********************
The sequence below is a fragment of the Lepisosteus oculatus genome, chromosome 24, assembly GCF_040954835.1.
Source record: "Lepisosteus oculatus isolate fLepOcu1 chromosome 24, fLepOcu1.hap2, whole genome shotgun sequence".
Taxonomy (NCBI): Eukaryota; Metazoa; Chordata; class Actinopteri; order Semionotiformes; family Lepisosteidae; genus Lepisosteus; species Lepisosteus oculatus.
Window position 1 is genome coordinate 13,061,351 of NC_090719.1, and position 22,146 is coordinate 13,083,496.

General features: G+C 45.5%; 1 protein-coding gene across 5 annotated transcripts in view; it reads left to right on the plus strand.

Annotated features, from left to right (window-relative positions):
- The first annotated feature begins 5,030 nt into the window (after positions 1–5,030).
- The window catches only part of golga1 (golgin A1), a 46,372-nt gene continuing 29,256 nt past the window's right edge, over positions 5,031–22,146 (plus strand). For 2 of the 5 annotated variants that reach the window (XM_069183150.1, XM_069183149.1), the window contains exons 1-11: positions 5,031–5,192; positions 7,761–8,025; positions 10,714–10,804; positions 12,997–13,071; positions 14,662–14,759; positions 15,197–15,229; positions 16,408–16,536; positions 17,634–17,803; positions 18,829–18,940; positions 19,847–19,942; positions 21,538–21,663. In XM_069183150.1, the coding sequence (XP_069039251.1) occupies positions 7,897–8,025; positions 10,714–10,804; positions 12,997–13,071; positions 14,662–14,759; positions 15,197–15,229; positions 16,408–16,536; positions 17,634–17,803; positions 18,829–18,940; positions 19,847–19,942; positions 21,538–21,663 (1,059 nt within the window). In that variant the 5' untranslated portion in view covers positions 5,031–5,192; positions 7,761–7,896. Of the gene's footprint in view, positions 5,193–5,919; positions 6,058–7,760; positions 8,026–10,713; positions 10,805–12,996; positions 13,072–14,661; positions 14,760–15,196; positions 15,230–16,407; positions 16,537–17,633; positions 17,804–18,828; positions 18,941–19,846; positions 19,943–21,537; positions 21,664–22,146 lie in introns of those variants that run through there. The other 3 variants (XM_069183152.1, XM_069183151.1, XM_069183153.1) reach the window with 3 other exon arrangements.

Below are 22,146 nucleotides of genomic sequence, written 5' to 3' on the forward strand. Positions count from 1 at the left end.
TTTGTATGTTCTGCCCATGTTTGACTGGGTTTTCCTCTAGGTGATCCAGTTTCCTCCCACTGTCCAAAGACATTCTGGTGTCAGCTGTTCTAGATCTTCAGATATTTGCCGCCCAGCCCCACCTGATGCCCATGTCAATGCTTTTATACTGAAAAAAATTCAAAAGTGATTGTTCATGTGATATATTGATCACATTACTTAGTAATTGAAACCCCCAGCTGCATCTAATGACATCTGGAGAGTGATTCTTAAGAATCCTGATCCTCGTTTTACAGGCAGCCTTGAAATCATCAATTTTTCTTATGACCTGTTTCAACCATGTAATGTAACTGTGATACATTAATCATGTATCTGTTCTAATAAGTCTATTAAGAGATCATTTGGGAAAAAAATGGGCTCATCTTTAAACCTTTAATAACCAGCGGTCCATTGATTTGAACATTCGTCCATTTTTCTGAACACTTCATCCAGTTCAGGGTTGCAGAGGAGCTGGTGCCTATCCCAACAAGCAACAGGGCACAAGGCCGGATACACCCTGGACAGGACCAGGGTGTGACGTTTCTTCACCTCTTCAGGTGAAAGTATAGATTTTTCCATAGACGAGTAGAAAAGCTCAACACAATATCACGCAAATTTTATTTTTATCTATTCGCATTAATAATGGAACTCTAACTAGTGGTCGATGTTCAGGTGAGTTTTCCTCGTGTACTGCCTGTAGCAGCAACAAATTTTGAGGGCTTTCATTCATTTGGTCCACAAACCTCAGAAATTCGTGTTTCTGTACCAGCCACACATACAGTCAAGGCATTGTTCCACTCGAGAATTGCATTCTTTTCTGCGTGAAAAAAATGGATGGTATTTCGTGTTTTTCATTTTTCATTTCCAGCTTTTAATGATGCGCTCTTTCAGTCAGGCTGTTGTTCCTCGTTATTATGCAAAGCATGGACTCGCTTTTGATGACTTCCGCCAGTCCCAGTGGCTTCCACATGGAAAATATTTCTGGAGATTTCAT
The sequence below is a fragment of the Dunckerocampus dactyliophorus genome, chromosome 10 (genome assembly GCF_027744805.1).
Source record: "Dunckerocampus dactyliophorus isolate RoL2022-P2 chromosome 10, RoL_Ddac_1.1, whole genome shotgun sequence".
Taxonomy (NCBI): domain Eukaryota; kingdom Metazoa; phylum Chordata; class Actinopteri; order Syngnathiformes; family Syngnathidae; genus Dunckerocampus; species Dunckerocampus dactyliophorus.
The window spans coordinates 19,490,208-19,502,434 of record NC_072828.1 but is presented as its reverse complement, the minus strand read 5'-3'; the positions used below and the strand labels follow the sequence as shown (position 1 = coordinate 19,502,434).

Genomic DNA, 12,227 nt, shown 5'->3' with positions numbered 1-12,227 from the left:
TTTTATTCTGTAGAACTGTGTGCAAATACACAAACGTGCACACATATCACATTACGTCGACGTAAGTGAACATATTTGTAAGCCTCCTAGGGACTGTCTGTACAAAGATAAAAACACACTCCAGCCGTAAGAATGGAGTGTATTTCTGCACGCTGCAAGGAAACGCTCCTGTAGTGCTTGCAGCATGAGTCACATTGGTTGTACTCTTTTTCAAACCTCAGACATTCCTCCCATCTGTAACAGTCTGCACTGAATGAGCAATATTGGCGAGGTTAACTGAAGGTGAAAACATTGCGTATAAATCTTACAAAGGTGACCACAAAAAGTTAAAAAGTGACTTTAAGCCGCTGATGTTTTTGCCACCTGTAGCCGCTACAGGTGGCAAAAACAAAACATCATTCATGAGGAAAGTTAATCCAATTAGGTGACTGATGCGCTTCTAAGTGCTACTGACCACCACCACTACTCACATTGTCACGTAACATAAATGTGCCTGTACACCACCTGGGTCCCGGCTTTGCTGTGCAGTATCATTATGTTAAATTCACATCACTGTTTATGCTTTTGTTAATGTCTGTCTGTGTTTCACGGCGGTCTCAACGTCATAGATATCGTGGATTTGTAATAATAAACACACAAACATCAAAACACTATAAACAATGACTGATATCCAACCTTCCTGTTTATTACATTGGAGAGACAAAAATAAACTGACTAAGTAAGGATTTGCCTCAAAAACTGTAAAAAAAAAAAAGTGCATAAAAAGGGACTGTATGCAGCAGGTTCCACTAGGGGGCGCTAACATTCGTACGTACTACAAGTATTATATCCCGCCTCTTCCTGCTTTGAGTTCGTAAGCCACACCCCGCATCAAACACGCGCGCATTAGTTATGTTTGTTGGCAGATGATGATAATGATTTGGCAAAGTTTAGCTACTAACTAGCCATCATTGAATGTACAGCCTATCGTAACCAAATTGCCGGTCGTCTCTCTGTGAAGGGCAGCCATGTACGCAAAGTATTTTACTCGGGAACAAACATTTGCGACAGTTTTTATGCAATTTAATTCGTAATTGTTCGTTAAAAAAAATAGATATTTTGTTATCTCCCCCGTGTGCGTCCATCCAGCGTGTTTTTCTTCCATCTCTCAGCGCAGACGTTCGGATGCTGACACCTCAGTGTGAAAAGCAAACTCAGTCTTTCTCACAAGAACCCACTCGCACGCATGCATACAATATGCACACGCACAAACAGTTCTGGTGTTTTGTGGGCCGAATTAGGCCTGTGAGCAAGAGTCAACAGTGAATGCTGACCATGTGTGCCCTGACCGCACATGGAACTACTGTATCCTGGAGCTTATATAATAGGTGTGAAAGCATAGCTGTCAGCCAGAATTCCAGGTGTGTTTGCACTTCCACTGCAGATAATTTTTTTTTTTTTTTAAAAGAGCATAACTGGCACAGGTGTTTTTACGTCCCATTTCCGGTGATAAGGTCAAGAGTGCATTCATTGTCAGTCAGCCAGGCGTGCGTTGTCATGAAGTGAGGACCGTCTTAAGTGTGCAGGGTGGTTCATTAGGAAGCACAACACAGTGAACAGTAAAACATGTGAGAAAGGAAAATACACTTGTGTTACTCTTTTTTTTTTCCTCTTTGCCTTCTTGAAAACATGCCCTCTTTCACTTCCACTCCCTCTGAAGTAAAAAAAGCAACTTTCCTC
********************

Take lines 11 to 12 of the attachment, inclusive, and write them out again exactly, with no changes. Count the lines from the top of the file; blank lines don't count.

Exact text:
The sequence below is a fragment of the Dunckerocampus dactyliophorus genome, chromosome 10 (genome assembly GCF_027744805.1).
Source record: "Dunckerocampus dactyliophorus isolate RoL2022-P2 chromosome 10, RoL_Ddac_1.1, whole genome shotgun sequence".